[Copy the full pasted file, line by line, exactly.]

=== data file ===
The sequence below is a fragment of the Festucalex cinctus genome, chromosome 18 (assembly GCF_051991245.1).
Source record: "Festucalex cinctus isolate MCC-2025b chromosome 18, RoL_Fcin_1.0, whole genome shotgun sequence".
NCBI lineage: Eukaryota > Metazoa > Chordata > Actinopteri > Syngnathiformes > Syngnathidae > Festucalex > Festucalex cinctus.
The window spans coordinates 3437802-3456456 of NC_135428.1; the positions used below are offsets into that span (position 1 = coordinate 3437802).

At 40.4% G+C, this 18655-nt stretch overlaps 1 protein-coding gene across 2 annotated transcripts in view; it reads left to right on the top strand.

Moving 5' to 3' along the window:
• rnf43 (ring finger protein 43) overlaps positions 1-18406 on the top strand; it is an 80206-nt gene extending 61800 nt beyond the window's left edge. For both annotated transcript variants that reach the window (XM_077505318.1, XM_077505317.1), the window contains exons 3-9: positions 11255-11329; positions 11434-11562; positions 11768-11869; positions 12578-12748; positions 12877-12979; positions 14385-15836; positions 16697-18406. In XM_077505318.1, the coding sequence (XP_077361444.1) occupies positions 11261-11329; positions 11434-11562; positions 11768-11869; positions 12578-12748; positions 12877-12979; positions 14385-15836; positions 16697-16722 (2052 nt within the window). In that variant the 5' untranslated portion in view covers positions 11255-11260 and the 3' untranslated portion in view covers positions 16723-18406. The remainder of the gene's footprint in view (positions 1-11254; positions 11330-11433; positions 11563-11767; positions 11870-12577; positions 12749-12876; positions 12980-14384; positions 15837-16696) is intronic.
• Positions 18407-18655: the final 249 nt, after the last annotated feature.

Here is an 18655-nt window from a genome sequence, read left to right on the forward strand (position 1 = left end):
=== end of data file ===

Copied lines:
The sequence below is a fragment of the Festucalex cinctus genome, chromosome 18 (assembly GCF_051991245.1).
Source record: "Festucalex cinctus isolate MCC-2025b chromosome 18, RoL_Fcin_1.0, whole genome shotgun sequence".
NCBI lineage: Eukaryota > Metazoa > Chordata > Actinopteri > Syngnathiformes > Syngnathidae > Festucalex > Festucalex cinctus.
The window spans coordinates 3437802-3456456 of NC_135428.1; the positions used below are offsets into that span (position 1 = coordinate 3437802).

At 40.4% G+C, this 18655-nt stretch overlaps 1 protein-coding gene across 2 annotated transcripts in view; it reads left to right on the top strand.

Moving 5' to 3' along the window:
• rnf43 (ring finger protein 43) overlaps positions 1-18406 on the top strand; it is an 80206-nt gene extending 61800 nt beyond the window's left edge. For both annotated transcript variants that reach the window (XM_077505318.1, XM_077505317.1), the window contains exons 3-9: positions 11255-11329; positions 11434-11562; positions 11768-11869; positions 12578-12748; positions 12877-12979; positions 14385-15836; positions 16697-18406. In XM_077505318.1, the coding sequence (XP_077361444.1) occupies positions 11261-11329; positions 11434-11562; positions 11768-11869; positions 12578-12748; positions 12877-12979; positions 14385-15836; positions 16697-16722 (2052 nt within the window). In that variant the 5' untranslated portion in view covers positions 11255-11260 and the 3' untranslated portion in view covers positions 16723-18406. The remainder of the gene's footprint in view (positions 1-11254; positions 11330-11433; positions 11563-11767; positions 11870-12577; positions 12749-12876; positions 12980-14384; positions 15837-16696) is intronic.
• Positions 18407-18655: the final 249 nt, after the last annotated feature.

Here is an 18655-nt window from a genome sequence, read left to right on the forward strand (position 1 = left end):